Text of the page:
Blurb: After fighting back from the brink of death, Queen Lyrna is determined to repel the invading Volarian army and regain the independence of the Unified Realm. Except, to accomplish her goals, she must do more than rally her loyal supporters. She must align herself with forces she once found repugnant—those who possess the strange and varied gifts of the Dark—and take the war to her enemy’s doorstep.
Victory rests on the shoulders of Vaelin Al Sorna, now named Battle Lord of the Realm. However, his path is riddled with difficulties. For the Volarian enemy has a new weapon on their side, one that Vaelin must destroy if the Realm is to prevail—a mysterious Ally with the ability to grant unnaturally long life to her servants. And defeating one who cannot be killed is a nearly impossible feat, especially when Vaelin’s blood-song, the mystical power which has made him the epic fighter he is, has gone ominously silent…
Format: Queen of Fire is the third and final book in the Raven’s Shadow trilogy. I am reviewing the Audible format of the novel which was 26 hours and 43 minutes in length, narrated by Steven Brand. The novel was originally published in July of 2015 by Ace Fantasy imprint of Penguin books. The novel is in limited 3rd person POV and spans a few separate character story arcs that were familiar from the previous novel Tower Lord.
Setting: A portion of the story takes place in the familiar Unified Realm as queen Lyrna and her forces seek to fend off the Volarian army and regain control of their capital and people. Many off her people have been shipped off however to the Volarian Empire and she seeks to cross the seas and rid the world of the Volarian Empire once and for all. The setting changes from the war torn familiar to the harsh and brutal differences of the land across the sea. The setting played a key role in setting the mood for the entire novel. The war is a struggle and it is felt in our characters’ surroundings with harsh accuracy.
Characters: Vaelin is once again back as a main character arc in the story. Where Blood Song was Vaelin’s story, Queen of Fire focuses more on Reva and Lyrna, who head their own POV arcs throughout the novel. I felt time between the three was divided well and each separate tale delved into the costs of war and it’s toll on the three characters. The result was excellent character development. This was surprising to me because the third novel of any series usually expects you to know your characters for who they are and Queen of Fire does a lot to let you see the changes in the characters it presents even in the conclusion of the story. Dialogue between these characters was excellent as ever and Anthony Ryan does a great job making everyone feel and do realistic things. Characters are definitely a strength of this tale.
Plot: War is hell and Queen of Fire represents that well. Although our main characters are some of the best swordsman in the world, the costs of war aren’t lost on them in this tale. Lyrna decides to take unexpected action to the Volarian shores. She gains support through changing the policy’s of the crown’s rule from her father’s tyrannical rule to a more fair and just mindset. As she gains strength, the Empress across the sea proves to be a powerful opponent with deeper resources than Lyrna could have prepared for. While Lyrna and Reva must attack the unsuspecting Volarians, Vaelin is tasked by Lyrna to gather strength and join her for the attack on the Volarian capital. Meanwhile, the mysterious 7th order steps into play to support the Unified Realm and years of mystery come to light. Needless to say, not everything goes according to plan and the invasion quickly becomes a struggle for the survival of the free world.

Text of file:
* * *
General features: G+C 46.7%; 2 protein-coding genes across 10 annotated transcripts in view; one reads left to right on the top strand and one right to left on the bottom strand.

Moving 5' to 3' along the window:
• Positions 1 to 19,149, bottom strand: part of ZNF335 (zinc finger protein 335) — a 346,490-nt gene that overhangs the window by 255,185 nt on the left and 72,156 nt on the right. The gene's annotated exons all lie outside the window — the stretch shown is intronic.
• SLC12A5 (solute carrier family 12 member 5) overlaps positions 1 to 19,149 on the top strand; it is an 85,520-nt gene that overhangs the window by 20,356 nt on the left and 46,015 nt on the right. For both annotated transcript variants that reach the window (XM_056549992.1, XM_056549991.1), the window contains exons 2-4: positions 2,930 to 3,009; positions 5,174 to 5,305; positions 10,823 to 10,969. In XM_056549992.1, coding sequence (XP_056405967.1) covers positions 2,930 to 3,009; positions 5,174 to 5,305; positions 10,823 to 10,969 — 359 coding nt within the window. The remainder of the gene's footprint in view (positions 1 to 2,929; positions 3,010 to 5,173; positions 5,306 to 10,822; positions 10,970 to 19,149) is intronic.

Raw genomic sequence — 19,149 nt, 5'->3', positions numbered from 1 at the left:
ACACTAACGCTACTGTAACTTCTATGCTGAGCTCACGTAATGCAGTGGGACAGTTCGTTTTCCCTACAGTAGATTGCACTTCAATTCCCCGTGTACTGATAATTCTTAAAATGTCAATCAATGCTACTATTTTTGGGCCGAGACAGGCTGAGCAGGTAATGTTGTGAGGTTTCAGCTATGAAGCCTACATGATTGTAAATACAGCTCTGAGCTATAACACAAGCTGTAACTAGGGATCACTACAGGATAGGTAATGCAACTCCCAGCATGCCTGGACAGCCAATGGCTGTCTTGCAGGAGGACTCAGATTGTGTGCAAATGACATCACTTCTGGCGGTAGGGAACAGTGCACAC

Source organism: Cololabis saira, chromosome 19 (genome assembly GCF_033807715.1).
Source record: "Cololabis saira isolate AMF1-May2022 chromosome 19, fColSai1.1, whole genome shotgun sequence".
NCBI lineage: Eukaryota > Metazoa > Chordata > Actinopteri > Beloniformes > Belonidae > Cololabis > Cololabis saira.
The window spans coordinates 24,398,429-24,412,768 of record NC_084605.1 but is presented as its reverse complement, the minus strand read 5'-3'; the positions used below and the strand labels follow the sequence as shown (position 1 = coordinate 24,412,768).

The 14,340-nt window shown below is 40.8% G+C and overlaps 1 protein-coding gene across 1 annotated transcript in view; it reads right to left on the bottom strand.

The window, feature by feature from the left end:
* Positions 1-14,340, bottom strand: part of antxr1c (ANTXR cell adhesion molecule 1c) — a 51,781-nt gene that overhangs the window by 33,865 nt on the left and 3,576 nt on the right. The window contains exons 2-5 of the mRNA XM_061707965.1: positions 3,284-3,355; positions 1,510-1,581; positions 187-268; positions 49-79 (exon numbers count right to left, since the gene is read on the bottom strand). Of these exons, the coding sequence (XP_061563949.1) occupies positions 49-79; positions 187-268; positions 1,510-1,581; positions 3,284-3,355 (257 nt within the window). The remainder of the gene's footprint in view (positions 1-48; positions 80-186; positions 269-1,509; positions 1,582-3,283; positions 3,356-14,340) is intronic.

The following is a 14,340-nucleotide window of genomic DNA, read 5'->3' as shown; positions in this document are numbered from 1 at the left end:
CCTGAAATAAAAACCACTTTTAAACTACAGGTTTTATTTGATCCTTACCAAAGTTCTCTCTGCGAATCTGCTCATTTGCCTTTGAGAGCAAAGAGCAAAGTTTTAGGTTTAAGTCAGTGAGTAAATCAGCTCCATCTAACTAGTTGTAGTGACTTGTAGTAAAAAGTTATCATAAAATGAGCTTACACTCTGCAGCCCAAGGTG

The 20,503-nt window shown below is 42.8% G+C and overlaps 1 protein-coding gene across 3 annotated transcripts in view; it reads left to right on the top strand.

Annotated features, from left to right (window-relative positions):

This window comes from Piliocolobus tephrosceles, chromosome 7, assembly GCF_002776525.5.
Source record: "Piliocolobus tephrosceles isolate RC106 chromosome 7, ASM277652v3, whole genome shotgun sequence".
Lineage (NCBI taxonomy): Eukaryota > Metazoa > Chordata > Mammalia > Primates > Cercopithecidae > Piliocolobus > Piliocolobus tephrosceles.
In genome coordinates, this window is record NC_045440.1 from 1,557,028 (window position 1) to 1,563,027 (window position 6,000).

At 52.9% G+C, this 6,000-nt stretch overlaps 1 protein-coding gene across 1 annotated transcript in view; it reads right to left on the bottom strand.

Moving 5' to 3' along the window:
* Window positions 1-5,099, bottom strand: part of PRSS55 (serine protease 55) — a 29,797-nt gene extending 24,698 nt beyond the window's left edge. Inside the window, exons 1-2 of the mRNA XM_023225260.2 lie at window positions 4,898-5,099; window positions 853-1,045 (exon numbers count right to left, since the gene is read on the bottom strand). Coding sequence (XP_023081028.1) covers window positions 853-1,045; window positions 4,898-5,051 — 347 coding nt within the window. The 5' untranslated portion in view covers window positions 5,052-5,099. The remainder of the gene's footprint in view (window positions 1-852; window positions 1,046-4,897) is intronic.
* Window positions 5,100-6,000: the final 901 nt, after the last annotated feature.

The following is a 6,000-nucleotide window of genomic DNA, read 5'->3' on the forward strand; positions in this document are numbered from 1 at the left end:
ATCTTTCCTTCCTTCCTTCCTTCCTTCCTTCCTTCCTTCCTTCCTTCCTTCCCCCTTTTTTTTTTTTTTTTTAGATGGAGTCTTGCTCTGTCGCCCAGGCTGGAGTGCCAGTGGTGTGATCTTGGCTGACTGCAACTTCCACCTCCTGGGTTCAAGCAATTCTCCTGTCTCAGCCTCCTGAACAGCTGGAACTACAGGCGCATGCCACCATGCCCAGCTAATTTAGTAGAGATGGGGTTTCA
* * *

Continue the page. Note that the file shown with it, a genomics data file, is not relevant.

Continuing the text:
My Thoughts: Wow. I loved Blood Song for what it was, the tale of a young boy growing under the martial ways of the 6th order to manhood. I then enjoyed Tower Lord for what it was, the severity of the Volarian threat and the development of Vaelin, Reva, Frentus. and Lyrna into even stronger characters. I’ve been rewarded with the series as I’ve went along, every scene building into an epic clash with the Volarians and the way our strong characters will deal with it. Now with having read Queen of Fire, I feel very much satisfied with the way that’s all played out. It was brutal at times, a struggle, and there is much loss, but I like that sort of thing in a novel. I want a novel that is realistic, honest in its presentation, and free from ridiculousness, and that’s what I got. Anthony Ryan is skilled in his craftsmanship and Raven’s Shadow will be a series marked by it’s excellent story telling for a very long time. I’ve really enjoyed this series. I liked the way it closed out and I’m sad to see it go. But it was so very excellent. If you’ve not read Queen of Fire for some reason, you would be doing yourself an injustice not to. This series has quickly become one of my favorites all time and I hope you will enjoy it as much as I have.